It’s something that every photographer and model needs and has in common- a strong portfolio displaying their best work. As each photographer and model grows in their skills, there’s always a need to keep their portfolio as up to date as possible, and that’s where the two intersect and benefit, and the concept of a TFCD session comes in.
A Time For CD (TFCD), or Time for Print (TFC), session is where a photographer and model collaborate on a session, with each giving of their talents and time to create works that benefit both, with no money typically being exchanged. Considering that each of their fees can be quite expensive for tight budgets, it’s easy to see that it’s an attractive option especially for upcoming models looking to build a portfolio.
As a photographer I have certainly done my fair share of TFCD sessions as I keep my portfolio up to date to match my current skill set and style. Needless to say, over the years I’ve gained more experience and started investing more financially into my TFCD sessions, and as a result, I’ve become more selective as to the models I work with.
While I can’t speak for every photographer, here’s some advice for models looking to work with photographers that will help increase their chances of finding a successful TFCD collaboration.
- If there is a particular photographer you would love to work with, there is never any harm in contacting them and offering to model for any TFCD sessions that may have planned for the future, remembering to send some portfolio images of yourself too. Always remember that being professional in your communication does matter and gives them your first impression of you. That said, not every photographer is open to doing TFCD work and if so, will turn you down, so don’t take it to heart but do take comfort in that you’ve set a good impression in an industry that’s run on word of mouth.
- If you find a photographer open to doing a TFCD session- awesome! Ensure you have worked out the terms of your session: location, time, concept, hair/makeup/wardrobe/shoes, how many images you’ll receive etc.
- On that last point, as a photographer I can say that you will not find a professional photographer who will give you all the images from your session, let alone the RAW files. That means: don’t expect to receive them or hassle your photographer for them.
- Your photographer should have a concept for your TFCD collaboration, and this is where you can really shine. Ask them for a mood board or talk to them about exactly what they have in mind in terms of styling, look and mood. Then it’s up to you to take that and interpret it, practising poses and facial expressions, and preparing for your session. This not only ensures you are ready to create the best images possible, but that you’re going to set a good working relationship with your photographer, and they will be more open to future collaborations or even referrals. You can’t be just a pretty face and expect to be a successful model.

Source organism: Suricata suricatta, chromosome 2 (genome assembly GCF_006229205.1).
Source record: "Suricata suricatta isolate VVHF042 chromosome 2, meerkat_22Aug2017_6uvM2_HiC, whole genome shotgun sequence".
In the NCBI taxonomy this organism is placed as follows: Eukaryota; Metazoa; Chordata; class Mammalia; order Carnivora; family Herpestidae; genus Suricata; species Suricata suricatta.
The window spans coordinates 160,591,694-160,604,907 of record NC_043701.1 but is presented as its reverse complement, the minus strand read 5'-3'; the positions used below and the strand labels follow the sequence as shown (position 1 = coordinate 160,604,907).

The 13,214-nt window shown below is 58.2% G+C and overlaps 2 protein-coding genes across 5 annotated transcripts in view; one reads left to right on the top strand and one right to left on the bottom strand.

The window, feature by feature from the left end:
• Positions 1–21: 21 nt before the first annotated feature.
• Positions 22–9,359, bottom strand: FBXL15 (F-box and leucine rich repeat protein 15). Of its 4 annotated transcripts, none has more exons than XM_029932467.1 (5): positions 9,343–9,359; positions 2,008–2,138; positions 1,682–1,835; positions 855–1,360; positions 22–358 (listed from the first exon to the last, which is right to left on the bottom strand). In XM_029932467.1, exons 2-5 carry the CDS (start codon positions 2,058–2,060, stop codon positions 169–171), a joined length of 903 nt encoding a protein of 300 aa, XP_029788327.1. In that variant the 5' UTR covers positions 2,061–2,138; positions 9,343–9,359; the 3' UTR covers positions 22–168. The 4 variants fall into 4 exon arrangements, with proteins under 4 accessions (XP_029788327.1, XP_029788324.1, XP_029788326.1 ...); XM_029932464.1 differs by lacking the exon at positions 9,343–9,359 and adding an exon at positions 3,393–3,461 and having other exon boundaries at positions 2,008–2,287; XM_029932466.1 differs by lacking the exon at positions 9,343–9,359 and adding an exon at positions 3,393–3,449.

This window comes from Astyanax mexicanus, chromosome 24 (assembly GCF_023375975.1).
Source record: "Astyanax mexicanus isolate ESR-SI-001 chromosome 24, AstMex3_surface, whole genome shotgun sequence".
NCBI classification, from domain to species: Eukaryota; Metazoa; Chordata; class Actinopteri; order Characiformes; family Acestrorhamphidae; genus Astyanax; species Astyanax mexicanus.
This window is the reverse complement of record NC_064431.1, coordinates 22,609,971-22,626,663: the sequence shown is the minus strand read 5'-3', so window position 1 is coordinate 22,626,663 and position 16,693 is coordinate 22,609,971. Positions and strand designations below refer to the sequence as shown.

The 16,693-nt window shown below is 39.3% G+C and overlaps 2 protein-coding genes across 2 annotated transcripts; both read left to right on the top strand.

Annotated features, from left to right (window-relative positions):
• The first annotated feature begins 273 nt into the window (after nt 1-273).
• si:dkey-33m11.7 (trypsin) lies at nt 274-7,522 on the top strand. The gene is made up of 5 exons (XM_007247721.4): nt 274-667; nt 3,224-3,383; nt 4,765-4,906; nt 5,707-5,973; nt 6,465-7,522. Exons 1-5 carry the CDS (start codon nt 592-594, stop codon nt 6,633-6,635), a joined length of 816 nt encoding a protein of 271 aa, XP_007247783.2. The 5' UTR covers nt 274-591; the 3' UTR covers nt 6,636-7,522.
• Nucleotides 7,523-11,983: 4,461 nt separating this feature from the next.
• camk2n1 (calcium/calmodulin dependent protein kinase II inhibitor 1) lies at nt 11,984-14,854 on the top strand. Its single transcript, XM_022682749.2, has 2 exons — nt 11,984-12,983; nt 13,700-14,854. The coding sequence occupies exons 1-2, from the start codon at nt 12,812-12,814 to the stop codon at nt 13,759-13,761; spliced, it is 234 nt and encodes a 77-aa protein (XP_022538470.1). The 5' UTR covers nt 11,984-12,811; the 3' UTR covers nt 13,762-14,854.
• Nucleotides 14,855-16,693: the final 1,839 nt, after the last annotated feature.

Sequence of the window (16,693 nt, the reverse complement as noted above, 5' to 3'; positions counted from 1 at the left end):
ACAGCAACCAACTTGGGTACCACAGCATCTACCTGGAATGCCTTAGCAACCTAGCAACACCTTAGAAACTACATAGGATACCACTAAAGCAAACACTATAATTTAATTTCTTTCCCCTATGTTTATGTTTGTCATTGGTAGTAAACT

- When it comes to session day: Be. On. Time! There are countless stories from photographers (myself included) who have organised a TFCD session, often investing their own money in hiring a makeup artist, organising a location and even buying wardrobe items, only to have their model be hours late or not show at all with zero communication. Don’t be that person- be professional.
- Don’t forget to bring your model bag with, just so that you’re as prepared as possible. Remember that the modeling and creative industry in general is based on word of mouth, so it only works in your favour to put your best self forward.
As a final word, being a photographic model is not about being a pretty face- it’s about having presence and your ability to capture the eye of the viewer with a still photo. Some models are lucky and have that ‘it’ factor come naturally, others may have to work to discover theirs. Whichever it is for you, just remember that it is likely that exact essence that a professional photographer will want to work with most and that the way you conduct yourself as a professional will ensure that they’ll want to work with you again.